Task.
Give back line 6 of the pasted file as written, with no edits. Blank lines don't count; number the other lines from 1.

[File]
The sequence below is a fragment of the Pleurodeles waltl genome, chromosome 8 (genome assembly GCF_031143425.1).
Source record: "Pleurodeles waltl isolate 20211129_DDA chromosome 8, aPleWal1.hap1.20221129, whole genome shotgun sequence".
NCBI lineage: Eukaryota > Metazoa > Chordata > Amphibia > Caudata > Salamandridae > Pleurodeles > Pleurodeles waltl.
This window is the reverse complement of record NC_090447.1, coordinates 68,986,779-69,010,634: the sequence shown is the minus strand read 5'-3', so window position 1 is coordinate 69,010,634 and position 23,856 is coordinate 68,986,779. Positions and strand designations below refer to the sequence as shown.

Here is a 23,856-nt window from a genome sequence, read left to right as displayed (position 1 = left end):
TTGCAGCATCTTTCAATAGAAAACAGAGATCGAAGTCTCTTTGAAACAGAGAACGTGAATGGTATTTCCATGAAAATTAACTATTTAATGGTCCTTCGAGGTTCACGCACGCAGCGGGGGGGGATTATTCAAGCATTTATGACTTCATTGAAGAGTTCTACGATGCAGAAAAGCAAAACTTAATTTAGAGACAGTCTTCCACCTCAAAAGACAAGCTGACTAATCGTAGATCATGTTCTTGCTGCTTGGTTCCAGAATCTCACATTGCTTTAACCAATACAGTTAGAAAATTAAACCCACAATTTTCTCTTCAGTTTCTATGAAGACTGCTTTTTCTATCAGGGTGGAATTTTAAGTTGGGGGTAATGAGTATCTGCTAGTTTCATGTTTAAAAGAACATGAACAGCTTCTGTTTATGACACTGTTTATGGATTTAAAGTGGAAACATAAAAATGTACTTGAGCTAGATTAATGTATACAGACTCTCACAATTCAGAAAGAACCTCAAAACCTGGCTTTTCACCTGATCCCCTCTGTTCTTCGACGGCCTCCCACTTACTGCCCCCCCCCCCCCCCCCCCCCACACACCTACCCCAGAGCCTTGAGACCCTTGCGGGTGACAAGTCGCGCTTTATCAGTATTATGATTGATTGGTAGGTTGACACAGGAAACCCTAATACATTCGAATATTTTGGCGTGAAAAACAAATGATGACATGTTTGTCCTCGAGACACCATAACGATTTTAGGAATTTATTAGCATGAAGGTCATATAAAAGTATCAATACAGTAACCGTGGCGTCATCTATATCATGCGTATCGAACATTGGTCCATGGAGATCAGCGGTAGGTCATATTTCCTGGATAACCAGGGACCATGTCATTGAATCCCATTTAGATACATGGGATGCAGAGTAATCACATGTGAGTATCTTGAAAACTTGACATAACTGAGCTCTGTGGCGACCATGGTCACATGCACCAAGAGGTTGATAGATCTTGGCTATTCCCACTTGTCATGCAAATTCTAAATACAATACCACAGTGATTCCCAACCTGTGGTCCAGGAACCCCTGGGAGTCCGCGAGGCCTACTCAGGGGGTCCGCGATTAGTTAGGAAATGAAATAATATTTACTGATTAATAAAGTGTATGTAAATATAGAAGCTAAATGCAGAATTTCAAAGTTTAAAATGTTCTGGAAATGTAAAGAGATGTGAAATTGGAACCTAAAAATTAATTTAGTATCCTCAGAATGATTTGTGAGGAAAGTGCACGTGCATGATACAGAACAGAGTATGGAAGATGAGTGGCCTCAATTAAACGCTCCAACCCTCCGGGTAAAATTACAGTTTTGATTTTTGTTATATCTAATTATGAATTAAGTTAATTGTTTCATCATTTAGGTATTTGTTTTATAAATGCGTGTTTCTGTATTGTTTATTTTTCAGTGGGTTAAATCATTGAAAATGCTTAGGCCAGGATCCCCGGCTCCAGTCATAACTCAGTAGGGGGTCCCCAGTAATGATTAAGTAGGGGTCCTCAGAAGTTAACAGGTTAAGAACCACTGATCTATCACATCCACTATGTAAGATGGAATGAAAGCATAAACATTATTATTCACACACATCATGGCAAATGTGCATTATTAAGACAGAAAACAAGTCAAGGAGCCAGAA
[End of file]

TTGCAGCATCTTTCAATAGAAAACAGAGATCGAAGTCTCTTTGAAACAGAGAACGTGAATGGTATTTCCATGAAAATTAACTATTTAATGGTCCTTCGAGGTTCACGCACGCAGCGGGGGGGGATTATTCAAGCATTTATGACTTCATTGAAGAGTTCTACGATGCAGAAAAGCAAAACTTAATTTAGAGACAGTCTTCCACCTCAAAAGACAAGCTGACTAATCGTAGATCATGTTCTTGCTGCTTGGTTCCAGAATCTCACATTGCTTTAACCAATACAGTTAGAAAATTAAACCCACAATTTTCTCTTCAGTTTCTATGAAGACTGCTTTTTCTATCAGGGTGGAATTTTAAGTTGGGGGTAATGAGTATCTGCTAGTTTCATGTTTAAAAGAACATGAACAGCTTCTGTTTATGACACTGTTTATGGATTTAAAGTGGAAACATAAAAATGTACTTGAGCTAGATTAATGTATACAGACTCTCACAATTCAGAAAGAACCTCAAAACCTGGCTTTTCACCTGATCCCCTCTGTTCTTCGACGGCCTCCCACTTACTGCCCCCCCCCCCCCCCCCCCCCACACACCTACCCCAGAGCCTTGAGACCCTTGCGGGTGACAAGTCGCGCTTTATCAGTATTATGATTGATTGGTAGGTTGACACAGGAAACCCTAATACATTCGAATATTTTGGCGTGAAAAACAAATGATGACATGTTTGTCCTCGAGACACCATAACGATTTTAGGAATTTATTAGCATGAAGGTCATATAAAAGTATCAATACAGTAACCGTGGCGTCATCTATATCATGCGTATCGAACATTGGTCCATGGAGATCAGCGGTAGGTCATATTTCCTGGATAACCAGGGACCATGTCATTGAATCCCATTTAGATACATGGGATGCAGAGTAATCACATGTGAGTATCTTGAAAACTTGACATAACTGAGCTCTGTGGCGACCATGGTCACATGCACCAAGAGGTTGATAGATCTTGGCTATTCCCACTTGTCATGCAAATTCTAAATACAATACCACAGTGATTCCCAACCTGTGGTCCAGGAACCCCTGGGAGTCCGCGAGGCCTACTCAGGGGGTCCGCGATTAGTTAGGAAATGAAATAATATTTACTGATTAATAAAGTGTATGTAAATATAGAAGCTAAATGCAGAATTTCAAAGTTTAAAATGTTCTGGAAATGTAAAGAGATGTGAAATTGGAACCTAAAAATTAATTTAGTATCCTCAGAATGATTTGTGAGGAAAGTGCACGTGCATGATACAGAACAGAGTATGGAAGATGAGTGGCCTCAATTAAACGCTCCAACCCTCCGGGTAAAATTACAGTTTTGATTTTTGTTATATCTAATTATGAATTAAGTTAATTGTTTCATCATTTAGGTATTTGTTTTATAAATGCGTGTTTCTGTATTGTTTATTTTTCAGTGGGTTAAATCATTGAAAATGCTTAGGCCAGGATCCCCGGCTCCAGTCATAACTCAGTAGGGGGTCCCCAGTAATGATTAAGTAGGGGTCCTCAGAAGTTAACAGGTTAAGAACCACTGATCTATCACATCCACTATGTAAGATGGAATGAAAGCATAAACATTATTATTCACACACATCATGGCAAATGTGCATTATTAAGACAGAAAACAAGTCAAGGAGCCAGAA